Extending stories over various platforms is more popular than ever.
Extending stories over various platforms isn’t a new concept, as we noted in our 2011 trend report Transmedia Rising. But transmedia is becoming more pervasive as content creators find new ways to extend their properties and as consumer attention toggles between screens and devices. We’re seeing more of it in TV, where shows like Lost and Heroes were among the first to experiment with the idea. As part of MTV’s new “storytelling without borders” strategy, its Teen Wolf series is spinning off “Teen Wolf: The Hunt” next month on Facebook and elsewhere. This will offer an original storyline while also “serving as a complementary online experience,” with fans able to “friend” and interact with the characters in real time, according to MTV.
Meanwhile, the Syfy channel is prepping Defiance for 2013, a TV series that will launch concurrently with a massively multiplayer online game from Trion World. Promotional material explains that “the dramatic tapestry of the series and the intense action of the game will exist in a single universe, where their respective narratives will inform one another and evolve together into one overall story.” In a different vein, Bravo ventured into transmedia with its most recent season of Top Chef, adding Last Chance Kitchen as an online series in which contestants booted off the TV show compete for a chance to return.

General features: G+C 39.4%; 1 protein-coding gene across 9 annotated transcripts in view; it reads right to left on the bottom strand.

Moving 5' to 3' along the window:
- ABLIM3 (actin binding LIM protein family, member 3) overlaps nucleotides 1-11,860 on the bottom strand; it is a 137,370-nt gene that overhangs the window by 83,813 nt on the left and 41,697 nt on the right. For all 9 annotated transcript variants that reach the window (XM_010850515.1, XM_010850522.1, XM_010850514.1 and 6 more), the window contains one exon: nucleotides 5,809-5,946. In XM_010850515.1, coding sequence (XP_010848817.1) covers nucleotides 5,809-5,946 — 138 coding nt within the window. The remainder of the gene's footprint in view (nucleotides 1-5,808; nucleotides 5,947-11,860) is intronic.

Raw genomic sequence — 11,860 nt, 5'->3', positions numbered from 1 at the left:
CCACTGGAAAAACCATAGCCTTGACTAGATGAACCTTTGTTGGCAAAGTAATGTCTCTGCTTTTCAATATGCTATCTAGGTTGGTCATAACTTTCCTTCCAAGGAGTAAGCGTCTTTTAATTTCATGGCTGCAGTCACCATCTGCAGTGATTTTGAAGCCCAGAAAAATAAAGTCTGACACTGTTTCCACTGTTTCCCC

As transmedia entertainment becomes more mainstream, brands will have new opportunities to mesh organically into content in various forms, as multi-platform story extensions are generally built in early on. For more background, download Transmedia Rising here.